Grilled Asparagus Pizza
For chef Carole Greenwood of Greenwood in Northwest Washington, this is the ideal springtime pizza: a thin crust topped with creamy mozzarella and tender asparagus. Though substantial enough as an entree, it could also be cut into slivers and served as an appetizer.
About 1/2 pound pizza dough, homemade or store bought
Cornmeal for baking sheet
Extra-virgin olive oil to taste
Salt and freshly ground black pepper to taste
1 pound pencil-thin asparagus, washed and trimmed
1/2 to 3/4 pound whole-milk (not fresh) mozzarella cheese, cut into 1/2-inch cubes
2 cloves garlic, very thinly sliced
Freshly grated or shaved Parmesan cheese to taste
Finely chopped fresh parsley to taste
Preheat the oven to 400 degrees. Have ready a pizza stone or an unrimmed baking sheet. Lightly sprinkle the stone or baking sheet with cornmeal to prevent crust from sticking.
Place the pizza dough on a work surface. Using your palms, gently flatten the dough slightly into a thick circle. Using your fingers, work from the center of the circle and gently coax the dough outward in all directions until the dough looks more like a flat disk than a ball. If the dough resists, set aside to rest for about 3 minutes. Continue to shape the dough by stretching it outward in all directions. If you prefer, you can flip the dough over and work the other side. Carefully transfer the dough to the pizza stone or baking sheet. Lightly brush the top with oil and season with salt and pepper to taste. Bake the crust until lightly golden, about 10 minutes. Remove from the oven; set aside.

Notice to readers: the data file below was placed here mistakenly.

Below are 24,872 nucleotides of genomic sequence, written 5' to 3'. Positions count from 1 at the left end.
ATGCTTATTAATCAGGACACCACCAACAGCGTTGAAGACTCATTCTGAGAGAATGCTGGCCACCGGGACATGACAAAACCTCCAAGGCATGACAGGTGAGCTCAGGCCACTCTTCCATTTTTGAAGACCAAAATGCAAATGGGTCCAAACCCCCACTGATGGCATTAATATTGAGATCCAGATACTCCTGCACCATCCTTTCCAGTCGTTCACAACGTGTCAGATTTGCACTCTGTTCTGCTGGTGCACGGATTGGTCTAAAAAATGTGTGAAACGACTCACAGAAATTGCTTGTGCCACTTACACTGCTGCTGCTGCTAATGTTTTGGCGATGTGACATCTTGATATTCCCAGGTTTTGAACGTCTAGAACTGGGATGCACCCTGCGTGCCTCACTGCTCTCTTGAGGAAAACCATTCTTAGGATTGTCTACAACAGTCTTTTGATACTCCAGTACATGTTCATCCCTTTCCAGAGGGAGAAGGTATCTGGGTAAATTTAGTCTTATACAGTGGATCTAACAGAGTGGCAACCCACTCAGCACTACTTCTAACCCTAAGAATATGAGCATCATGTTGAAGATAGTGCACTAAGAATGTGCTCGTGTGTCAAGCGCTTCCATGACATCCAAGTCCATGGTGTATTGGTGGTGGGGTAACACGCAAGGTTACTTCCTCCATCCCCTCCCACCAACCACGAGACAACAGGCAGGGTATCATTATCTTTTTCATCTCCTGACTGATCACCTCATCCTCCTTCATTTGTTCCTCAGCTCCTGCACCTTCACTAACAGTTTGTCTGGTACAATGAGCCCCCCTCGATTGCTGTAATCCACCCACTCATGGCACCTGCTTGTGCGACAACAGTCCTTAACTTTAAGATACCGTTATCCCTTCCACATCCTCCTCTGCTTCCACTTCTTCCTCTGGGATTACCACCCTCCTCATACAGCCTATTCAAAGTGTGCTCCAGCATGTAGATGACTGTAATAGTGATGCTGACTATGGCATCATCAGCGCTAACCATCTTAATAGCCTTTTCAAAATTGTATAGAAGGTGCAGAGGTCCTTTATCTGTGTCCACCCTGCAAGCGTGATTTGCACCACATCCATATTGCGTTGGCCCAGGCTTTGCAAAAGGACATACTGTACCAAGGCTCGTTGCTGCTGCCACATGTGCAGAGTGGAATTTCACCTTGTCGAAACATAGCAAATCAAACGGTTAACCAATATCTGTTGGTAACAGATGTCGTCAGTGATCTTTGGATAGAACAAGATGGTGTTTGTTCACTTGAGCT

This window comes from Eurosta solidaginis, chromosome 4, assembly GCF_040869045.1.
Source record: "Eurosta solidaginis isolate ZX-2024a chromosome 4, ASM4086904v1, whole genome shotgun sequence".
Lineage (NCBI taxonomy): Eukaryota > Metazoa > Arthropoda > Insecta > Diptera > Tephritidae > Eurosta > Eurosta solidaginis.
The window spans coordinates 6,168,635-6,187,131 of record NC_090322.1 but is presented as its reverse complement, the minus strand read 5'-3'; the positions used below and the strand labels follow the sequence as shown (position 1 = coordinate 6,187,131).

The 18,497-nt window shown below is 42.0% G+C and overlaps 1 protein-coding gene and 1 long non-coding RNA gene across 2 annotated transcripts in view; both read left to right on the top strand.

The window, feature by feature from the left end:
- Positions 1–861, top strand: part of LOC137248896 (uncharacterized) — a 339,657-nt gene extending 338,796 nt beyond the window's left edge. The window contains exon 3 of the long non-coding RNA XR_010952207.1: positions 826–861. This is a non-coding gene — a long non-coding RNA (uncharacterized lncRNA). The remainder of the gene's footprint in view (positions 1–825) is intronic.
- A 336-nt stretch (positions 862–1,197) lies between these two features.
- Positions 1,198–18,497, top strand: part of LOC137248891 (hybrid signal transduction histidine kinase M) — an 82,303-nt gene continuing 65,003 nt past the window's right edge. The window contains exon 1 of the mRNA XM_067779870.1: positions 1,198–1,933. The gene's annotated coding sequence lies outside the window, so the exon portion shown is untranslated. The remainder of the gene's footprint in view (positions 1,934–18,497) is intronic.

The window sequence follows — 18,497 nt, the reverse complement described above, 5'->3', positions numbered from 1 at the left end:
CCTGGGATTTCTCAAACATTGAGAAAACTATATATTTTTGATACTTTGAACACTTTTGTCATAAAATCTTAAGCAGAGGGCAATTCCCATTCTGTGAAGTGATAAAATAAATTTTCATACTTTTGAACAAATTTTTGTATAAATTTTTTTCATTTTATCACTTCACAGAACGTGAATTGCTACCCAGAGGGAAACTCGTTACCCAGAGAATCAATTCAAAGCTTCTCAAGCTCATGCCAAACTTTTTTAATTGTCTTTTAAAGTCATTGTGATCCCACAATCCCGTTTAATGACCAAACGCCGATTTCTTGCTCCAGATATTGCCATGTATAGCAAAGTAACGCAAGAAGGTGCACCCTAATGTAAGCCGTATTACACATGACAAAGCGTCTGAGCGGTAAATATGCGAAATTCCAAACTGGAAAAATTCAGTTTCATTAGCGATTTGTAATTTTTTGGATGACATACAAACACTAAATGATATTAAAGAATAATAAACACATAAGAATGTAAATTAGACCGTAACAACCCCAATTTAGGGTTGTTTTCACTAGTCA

Increase the oven temperature to 500 degrees.
Meanwhile, preheat the grill, broiler or a grill pan. Place the asparagus on a baking sheet, drizzle with oil, season with salt and pepper to taste and toss to coat. Remove asparagus from baking sheet and spread in an even layer on the grill, broiler pan or grill pan and cook, turning once, until barely tender and lightly browned, 30 to 60 seconds per side, depending on the thickness. Arrange the whole asparagus stalks evenly over the pizza crust. Sprinkle the mozzarella cheese and garlic evenly over the asparagus.
Bake the pizza just until the cheese is melted, 3 to 5 minutes. Remove the pizza from the oven, drizzle with additional oil, season with salt and pepper and sprinkle with Parmesan cheese and parsley to taste. Cut into slices and serve hot.